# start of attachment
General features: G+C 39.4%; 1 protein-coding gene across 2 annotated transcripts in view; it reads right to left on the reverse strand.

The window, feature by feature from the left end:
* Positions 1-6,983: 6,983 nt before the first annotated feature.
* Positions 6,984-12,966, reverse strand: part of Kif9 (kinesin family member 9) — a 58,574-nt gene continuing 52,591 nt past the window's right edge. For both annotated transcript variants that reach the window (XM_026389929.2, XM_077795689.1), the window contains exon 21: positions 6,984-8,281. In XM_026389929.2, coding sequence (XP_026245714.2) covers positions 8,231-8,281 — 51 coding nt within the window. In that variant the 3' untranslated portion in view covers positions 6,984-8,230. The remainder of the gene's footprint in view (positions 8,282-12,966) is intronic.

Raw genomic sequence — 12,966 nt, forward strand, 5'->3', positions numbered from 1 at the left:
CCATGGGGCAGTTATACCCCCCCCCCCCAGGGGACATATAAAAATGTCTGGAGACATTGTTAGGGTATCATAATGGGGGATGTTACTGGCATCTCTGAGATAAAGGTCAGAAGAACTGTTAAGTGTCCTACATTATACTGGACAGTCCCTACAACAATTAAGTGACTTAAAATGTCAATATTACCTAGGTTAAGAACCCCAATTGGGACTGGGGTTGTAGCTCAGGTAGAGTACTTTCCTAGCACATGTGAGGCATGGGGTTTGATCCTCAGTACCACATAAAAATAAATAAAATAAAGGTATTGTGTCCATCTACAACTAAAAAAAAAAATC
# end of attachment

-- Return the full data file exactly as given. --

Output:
General features: G+C 39.4%; 1 protein-coding gene across 2 annotated transcripts in view; it reads right to left on the reverse strand.

The window, feature by feature from the left end:
* Positions 1-6,983: 6,983 nt before the first annotated feature.
* Positions 6,984-12,966, reverse strand: part of Kif9 (kinesin family member 9) — a 58,574-nt gene continuing 52,591 nt past the window's right edge. For both annotated transcript variants that reach the window (XM_026389929.2, XM_077795689.1), the window contains exon 21: positions 6,984-8,281. In XM_026389929.2, coding sequence (XP_026245714.2) covers positions 8,231-8,281 — 51 coding nt within the window. In that variant the 3' untranslated portion in view covers positions 6,984-8,230. The remainder of the gene's footprint in view (positions 8,282-12,966) is intronic.

Raw genomic sequence — 12,966 nt, forward strand, 5'->3', positions numbered from 1 at the left:
CCATGGGGCAGTTATACCCCCCCCCCCCAGGGGACATATAAAAATGTCTGGAGACATTGTTAGGGTATCATAATGGGGGATGTTACTGGCATCTCTGAGATAAAGGTCAGAAGAACTGTTAAGTGTCCTACATTATACTGGACAGTCCCTACAACAATTAAGTGACTTAAAATGTCAATATTACCTAGGTTAAGAACCCCAATTGGGACTGGGGTTGTAGCTCAGGTAGAGTACTTTCCTAGCACATGTGAGGCATGGGGTTTGATCCTCAGTACCACATAAAAATAAATAAAATAAAGGTATTGTGTCCATCTACAACTAAAAAAAAAAATC